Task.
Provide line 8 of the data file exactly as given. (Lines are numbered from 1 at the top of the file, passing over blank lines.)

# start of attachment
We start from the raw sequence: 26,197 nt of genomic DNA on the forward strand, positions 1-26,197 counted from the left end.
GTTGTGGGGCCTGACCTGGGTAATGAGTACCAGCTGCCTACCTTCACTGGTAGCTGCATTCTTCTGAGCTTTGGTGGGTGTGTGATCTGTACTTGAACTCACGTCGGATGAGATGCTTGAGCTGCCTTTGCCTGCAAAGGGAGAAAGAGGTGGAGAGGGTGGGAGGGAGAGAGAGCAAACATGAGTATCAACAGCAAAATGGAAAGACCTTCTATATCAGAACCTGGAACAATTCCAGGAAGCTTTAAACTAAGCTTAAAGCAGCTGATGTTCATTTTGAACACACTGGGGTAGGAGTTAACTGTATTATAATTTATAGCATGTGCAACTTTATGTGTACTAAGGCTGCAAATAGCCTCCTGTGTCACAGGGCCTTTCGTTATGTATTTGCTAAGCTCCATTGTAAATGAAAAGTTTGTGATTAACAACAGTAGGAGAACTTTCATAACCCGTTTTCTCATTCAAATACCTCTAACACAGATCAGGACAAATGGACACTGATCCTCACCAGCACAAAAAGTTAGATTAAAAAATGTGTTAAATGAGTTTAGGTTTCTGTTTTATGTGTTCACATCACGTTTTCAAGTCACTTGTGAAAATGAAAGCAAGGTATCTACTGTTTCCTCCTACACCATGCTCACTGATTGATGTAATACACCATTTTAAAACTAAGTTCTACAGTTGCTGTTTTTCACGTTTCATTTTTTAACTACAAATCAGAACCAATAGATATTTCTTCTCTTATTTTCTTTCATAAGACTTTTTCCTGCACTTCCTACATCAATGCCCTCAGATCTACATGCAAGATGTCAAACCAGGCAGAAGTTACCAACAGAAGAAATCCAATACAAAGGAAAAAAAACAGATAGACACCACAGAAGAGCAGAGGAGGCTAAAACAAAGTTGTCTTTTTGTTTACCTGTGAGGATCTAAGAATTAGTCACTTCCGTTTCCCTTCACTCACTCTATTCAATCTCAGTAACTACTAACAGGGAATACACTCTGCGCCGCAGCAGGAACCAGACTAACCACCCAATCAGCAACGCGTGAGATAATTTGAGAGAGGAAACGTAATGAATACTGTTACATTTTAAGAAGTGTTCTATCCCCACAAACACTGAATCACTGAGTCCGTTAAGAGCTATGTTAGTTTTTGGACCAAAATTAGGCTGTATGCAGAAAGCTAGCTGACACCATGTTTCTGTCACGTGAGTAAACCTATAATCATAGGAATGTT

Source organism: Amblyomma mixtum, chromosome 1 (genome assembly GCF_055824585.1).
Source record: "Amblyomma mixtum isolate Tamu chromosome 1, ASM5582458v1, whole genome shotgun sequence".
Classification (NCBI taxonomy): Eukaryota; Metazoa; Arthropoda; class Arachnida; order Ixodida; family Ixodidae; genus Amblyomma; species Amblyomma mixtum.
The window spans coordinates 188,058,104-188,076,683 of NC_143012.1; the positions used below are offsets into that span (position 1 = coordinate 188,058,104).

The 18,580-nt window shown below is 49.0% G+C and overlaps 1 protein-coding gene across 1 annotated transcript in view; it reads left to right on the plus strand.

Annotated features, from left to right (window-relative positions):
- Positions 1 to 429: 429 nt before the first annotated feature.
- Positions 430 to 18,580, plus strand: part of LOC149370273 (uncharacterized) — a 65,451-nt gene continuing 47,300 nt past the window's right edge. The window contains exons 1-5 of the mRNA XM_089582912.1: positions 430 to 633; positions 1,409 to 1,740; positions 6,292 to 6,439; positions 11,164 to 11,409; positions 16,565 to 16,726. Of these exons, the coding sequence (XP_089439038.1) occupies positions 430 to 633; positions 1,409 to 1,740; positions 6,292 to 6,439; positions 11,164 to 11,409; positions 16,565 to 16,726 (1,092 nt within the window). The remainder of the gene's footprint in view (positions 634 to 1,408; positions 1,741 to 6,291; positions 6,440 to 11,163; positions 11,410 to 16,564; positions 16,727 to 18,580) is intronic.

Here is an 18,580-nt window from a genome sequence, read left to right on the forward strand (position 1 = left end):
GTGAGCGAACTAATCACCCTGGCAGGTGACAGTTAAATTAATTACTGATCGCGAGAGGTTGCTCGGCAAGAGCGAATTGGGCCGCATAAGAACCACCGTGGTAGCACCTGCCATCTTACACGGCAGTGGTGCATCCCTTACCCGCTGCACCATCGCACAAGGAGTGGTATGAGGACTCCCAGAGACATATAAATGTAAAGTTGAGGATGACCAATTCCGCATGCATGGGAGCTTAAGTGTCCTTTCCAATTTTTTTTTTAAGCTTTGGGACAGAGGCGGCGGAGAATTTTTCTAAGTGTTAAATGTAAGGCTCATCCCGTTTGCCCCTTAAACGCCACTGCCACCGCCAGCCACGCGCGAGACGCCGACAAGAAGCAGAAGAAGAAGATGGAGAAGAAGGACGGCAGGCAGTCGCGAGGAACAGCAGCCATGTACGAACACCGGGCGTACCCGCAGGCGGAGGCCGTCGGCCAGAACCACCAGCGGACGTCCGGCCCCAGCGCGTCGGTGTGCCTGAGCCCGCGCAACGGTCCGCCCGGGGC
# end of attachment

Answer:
Annotated features, from left to right (window-relative positions):